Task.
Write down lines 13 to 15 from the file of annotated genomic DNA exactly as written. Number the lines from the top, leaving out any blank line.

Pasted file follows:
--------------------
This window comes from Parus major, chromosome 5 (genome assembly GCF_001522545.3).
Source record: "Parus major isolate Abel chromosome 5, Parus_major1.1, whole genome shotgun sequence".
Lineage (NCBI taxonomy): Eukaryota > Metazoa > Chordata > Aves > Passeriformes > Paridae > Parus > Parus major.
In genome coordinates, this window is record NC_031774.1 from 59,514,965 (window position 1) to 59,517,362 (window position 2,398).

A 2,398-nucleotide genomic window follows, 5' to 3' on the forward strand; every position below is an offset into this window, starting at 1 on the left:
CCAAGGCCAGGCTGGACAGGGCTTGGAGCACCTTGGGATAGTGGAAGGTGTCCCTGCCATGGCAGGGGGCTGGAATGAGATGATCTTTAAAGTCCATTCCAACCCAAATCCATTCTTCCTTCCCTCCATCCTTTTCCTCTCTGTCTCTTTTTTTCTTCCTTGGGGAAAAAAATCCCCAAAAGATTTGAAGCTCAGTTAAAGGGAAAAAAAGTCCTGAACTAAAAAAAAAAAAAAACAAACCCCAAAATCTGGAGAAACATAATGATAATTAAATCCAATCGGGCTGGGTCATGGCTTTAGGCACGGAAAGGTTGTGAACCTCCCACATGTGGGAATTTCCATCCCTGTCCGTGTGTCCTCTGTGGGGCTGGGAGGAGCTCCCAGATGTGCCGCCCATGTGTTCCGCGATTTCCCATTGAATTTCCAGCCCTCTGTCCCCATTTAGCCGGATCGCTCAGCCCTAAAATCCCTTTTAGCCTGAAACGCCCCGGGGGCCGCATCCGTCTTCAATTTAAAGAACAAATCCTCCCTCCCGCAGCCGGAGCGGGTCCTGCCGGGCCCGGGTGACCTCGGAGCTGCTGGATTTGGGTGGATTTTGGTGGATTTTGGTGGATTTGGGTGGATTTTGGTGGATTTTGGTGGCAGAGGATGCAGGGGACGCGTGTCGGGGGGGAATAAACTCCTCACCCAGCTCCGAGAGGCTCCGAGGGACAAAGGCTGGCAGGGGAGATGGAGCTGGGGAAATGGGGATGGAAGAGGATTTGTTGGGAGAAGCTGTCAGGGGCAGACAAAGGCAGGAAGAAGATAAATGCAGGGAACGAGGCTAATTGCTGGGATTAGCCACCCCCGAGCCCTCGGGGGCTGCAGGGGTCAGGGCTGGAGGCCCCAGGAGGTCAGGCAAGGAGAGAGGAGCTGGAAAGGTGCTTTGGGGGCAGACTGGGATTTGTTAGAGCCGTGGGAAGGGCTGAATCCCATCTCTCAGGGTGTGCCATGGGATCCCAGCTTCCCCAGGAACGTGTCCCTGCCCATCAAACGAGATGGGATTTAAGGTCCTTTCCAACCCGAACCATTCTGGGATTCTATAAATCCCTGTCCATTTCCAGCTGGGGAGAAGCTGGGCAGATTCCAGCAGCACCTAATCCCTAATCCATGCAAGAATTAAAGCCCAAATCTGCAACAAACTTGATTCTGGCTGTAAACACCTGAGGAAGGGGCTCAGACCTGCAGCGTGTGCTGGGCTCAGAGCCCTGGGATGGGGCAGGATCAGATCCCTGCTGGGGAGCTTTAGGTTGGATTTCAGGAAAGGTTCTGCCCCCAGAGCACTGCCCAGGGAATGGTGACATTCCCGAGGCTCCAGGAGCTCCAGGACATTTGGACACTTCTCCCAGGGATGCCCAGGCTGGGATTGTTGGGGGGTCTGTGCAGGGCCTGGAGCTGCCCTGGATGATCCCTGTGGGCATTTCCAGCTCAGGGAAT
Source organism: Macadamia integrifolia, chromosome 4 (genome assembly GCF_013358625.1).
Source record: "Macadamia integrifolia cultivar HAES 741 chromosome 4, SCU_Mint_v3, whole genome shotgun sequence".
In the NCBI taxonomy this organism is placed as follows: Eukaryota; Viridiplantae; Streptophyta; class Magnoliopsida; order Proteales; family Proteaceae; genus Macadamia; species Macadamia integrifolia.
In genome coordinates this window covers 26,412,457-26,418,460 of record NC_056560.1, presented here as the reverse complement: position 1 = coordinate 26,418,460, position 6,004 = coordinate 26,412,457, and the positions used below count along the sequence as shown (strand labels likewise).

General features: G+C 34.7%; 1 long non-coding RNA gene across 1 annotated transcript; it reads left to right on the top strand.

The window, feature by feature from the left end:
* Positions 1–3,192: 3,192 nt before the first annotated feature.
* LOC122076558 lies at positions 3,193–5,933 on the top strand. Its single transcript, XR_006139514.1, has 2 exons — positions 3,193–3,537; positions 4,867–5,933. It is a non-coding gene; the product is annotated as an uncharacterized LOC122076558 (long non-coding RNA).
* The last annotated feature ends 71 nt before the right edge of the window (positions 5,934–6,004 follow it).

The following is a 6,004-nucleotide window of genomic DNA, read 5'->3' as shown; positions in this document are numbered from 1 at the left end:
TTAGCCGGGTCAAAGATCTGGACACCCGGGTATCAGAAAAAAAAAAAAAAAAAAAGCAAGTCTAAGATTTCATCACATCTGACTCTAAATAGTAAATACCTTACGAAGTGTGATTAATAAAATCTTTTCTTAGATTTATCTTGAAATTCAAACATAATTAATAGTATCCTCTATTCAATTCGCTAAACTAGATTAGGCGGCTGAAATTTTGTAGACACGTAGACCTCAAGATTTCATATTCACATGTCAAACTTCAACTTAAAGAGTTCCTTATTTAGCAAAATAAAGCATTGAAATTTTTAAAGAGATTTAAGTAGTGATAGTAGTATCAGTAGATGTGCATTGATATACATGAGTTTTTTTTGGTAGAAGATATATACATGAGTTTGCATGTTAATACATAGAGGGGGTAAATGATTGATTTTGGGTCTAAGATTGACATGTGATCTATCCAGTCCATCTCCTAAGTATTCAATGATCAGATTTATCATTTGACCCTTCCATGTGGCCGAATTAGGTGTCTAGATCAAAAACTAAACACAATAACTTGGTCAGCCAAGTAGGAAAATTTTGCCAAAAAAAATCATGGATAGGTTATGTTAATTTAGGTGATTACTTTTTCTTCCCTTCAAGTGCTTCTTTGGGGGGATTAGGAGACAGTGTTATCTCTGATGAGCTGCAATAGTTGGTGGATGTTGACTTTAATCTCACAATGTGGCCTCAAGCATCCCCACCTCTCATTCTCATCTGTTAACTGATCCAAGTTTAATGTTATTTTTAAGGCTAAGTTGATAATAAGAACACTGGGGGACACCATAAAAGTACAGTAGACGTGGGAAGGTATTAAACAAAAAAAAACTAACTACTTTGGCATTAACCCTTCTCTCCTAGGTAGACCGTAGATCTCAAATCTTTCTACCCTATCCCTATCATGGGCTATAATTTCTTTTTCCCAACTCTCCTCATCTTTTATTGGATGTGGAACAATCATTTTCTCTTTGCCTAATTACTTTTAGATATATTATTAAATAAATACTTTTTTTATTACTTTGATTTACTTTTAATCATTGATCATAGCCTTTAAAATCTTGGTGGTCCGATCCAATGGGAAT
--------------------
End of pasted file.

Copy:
* Positions 1–3,192: 3,192 nt before the first annotated feature.
* LOC122076558 lies at positions 3,193–5,933 on the top strand. Its single transcript, XR_006139514.1, has 2 exons — positions 3,193–3,537; positions 4,867–5,933. It is a non-coding gene; the product is annotated as an uncharacterized LOC122076558 (long non-coding RNA).
* The last annotated feature ends 71 nt before the right edge of the window (positions 5,934–6,004 follow it).